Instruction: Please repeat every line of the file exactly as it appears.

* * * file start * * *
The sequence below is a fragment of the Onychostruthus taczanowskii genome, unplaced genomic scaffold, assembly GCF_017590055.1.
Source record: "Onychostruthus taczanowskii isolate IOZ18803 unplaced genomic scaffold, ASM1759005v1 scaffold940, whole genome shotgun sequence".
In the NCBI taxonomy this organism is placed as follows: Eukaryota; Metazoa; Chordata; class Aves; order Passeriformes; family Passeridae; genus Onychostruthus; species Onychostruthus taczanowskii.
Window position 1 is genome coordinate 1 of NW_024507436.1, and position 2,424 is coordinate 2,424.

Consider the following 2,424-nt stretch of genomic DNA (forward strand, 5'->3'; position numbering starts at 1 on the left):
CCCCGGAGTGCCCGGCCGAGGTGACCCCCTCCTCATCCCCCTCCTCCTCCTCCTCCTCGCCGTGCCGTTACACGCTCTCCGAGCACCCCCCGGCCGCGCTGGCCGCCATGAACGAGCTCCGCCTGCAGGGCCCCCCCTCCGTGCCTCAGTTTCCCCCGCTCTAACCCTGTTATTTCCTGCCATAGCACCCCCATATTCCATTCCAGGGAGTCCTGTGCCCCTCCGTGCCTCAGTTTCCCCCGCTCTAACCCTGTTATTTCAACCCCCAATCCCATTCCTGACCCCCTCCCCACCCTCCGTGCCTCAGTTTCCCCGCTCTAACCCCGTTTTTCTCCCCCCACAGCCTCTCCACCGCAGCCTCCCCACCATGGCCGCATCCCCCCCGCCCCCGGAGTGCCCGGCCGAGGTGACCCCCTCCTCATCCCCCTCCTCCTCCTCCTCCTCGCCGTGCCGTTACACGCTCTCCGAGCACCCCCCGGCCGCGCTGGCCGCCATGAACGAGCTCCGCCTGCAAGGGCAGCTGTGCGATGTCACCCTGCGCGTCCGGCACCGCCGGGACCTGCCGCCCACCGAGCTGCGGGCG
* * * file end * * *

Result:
The sequence below is a fragment of the Onychostruthus taczanowskii genome, unplaced genomic scaffold, assembly GCF_017590055.1.
Source record: "Onychostruthus taczanowskii isolate IOZ18803 unplaced genomic scaffold, ASM1759005v1 scaffold940, whole genome shotgun sequence".
In the NCBI taxonomy this organism is placed as follows: Eukaryota; Metazoa; Chordata; class Aves; order Passeriformes; family Passeridae; genus Onychostruthus; species Onychostruthus taczanowskii.
Window position 1 is genome coordinate 1 of NW_024507436.1, and position 2,424 is coordinate 2,424.

Consider the following 2,424-nt stretch of genomic DNA (forward strand, 5'->3'; position numbering starts at 1 on the left):
CCCCGGAGTGCCCGGCCGAGGTGACCCCCTCCTCATCCCCCTCCTCCTCCTCCTCCTCGCCGTGCCGTTACACGCTCTCCGAGCACCCCCCGGCCGCGCTGGCCGCCATGAACGAGCTCCGCCTGCAGGGCCCCCCCTCCGTGCCTCAGTTTCCCCCGCTCTAACCCTGTTATTTCCTGCCATAGCACCCCCATATTCCATTCCAGGGAGTCCTGTGCCCCTCCGTGCCTCAGTTTCCCCCGCTCTAACCCTGTTATTTCAACCCCCAATCCCATTCCTGACCCCCTCCCCACCCTCCGTGCCTCAGTTTCCCCGCTCTAACCCCGTTTTTCTCCCCCCACAGCCTCTCCACCGCAGCCTCCCCACCATGGCCGCATCCCCCCCGCCCCCGGAGTGCCCGGCCGAGGTGACCCCCTCCTCATCCCCCTCCTCCTCCTCCTCCTCGCCGTGCCGTTACACGCTCTCCGAGCACCCCCCGGCCGCGCTGGCCGCCATGAACGAGCTCCGCCTGCAAGGGCAGCTGTGCGATGTCACCCTGCGCGTCCGGCACCGCCGGGACCTGCCGCCCACCGAGCTGCGGGCG